About this artwork
During the kesa’s early history, the design of the garment was highly codified, based upon the standards and practices of individual sects. But during the Edo period, when Japan essentially closed its borders and artists looked inward for inspiration, innovations were introduced that challenged this rigid tradition. The columns of patches universal to kesas were now occasionally inferred by motifs that created the desired impression, such as lines drawn on the surface of the uncut fabric or, as here, the addition of cording, now incomplete owing to wear.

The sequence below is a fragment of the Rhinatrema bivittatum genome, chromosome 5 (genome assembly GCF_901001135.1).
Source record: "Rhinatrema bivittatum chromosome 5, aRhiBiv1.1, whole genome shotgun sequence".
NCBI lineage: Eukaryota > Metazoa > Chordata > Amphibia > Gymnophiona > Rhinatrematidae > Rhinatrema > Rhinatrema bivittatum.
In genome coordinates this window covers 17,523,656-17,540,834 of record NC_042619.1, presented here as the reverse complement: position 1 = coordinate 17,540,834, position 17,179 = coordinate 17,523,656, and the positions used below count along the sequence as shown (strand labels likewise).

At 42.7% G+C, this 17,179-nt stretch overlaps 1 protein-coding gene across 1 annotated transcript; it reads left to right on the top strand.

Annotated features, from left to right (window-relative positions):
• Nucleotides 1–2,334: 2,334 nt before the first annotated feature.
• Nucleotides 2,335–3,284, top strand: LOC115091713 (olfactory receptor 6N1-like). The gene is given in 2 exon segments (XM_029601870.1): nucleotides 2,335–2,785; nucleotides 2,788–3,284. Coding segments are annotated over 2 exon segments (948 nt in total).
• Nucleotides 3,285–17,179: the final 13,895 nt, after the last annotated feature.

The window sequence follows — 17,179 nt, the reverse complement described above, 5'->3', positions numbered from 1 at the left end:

- Currently Off View
- Made 1701–1800
- Silk and gilt-paper strip; twill weave with secondary binding warps and supplementary patterning wefts, with couched plied silk
- 116.5 × 216.5 cm (45 7/8 × 85 1/4 in.)
- Gift of Mr. and Mrs. Donald Eastman